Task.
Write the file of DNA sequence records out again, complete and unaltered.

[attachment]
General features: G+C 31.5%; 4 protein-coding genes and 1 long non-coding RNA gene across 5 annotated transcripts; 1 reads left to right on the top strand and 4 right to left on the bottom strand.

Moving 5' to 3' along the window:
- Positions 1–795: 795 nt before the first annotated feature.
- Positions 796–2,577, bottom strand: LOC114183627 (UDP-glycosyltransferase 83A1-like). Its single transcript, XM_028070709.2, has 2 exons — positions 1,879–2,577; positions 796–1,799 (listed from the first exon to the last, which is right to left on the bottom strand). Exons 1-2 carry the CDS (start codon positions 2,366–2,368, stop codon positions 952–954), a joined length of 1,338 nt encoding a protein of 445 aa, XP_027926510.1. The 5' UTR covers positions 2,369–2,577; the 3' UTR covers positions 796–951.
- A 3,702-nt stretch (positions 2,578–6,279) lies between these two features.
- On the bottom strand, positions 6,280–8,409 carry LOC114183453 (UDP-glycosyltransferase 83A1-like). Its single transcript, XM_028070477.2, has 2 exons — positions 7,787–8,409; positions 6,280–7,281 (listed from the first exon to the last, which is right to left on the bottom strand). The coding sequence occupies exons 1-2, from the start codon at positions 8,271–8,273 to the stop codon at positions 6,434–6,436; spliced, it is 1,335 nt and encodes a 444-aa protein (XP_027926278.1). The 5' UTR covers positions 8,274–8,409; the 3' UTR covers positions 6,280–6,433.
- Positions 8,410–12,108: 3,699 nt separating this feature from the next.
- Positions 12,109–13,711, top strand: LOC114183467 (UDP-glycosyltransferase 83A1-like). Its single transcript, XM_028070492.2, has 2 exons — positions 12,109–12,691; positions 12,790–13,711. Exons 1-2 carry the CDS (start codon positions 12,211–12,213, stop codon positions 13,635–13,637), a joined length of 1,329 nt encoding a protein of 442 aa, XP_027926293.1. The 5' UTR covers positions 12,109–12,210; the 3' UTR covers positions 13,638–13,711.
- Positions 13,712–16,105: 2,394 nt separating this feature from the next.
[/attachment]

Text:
General features: G+C 31.5%; 4 protein-coding genes and 1 long non-coding RNA gene across 5 annotated transcripts; 1 reads left to right on the top strand and 4 right to left on the bottom strand.

Moving 5' to 3' along the window:
- Positions 1–795: 795 nt before the first annotated feature.
- Positions 796–2,577, bottom strand: LOC114183627 (UDP-glycosyltransferase 83A1-like). Its single transcript, XM_028070709.2, has 2 exons — positions 1,879–2,577; positions 796–1,799 (listed from the first exon to the last, which is right to left on the bottom strand). Exons 1-2 carry the CDS (start codon positions 2,366–2,368, stop codon positions 952–954), a joined length of 1,338 nt encoding a protein of 445 aa, XP_027926510.1. The 5' UTR covers positions 2,369–2,577; the 3' UTR covers positions 796–951.
- A 3,702-nt stretch (positions 2,578–6,279) lies between these two features.
- On the bottom strand, positions 6,280–8,409 carry LOC114183453 (UDP-glycosyltransferase 83A1-like). Its single transcript, XM_028070477.2, has 2 exons — positions 7,787–8,409; positions 6,280–7,281 (listed from the first exon to the last, which is right to left on the bottom strand). The coding sequence occupies exons 1-2, from the start codon at positions 8,271–8,273 to the stop codon at positions 6,434–6,436; spliced, it is 1,335 nt and encodes a 444-aa protein (XP_027926278.1). The 5' UTR covers positions 8,274–8,409; the 3' UTR covers positions 6,280–6,433.
- Positions 8,410–12,108: 3,699 nt separating this feature from the next.
- Positions 12,109–13,711, top strand: LOC114183467 (UDP-glycosyltransferase 83A1-like). Its single transcript, XM_028070492.2, has 2 exons — positions 12,109–12,691; positions 12,790–13,711. Exons 1-2 carry the CDS (start codon positions 12,211–12,213, stop codon positions 13,635–13,637), a joined length of 1,329 nt encoding a protein of 442 aa, XP_027926293.1. The 5' UTR covers positions 12,109–12,210; the 3' UTR covers positions 13,638–13,711.
- Positions 13,712–16,105: 2,394 nt separating this feature from the next.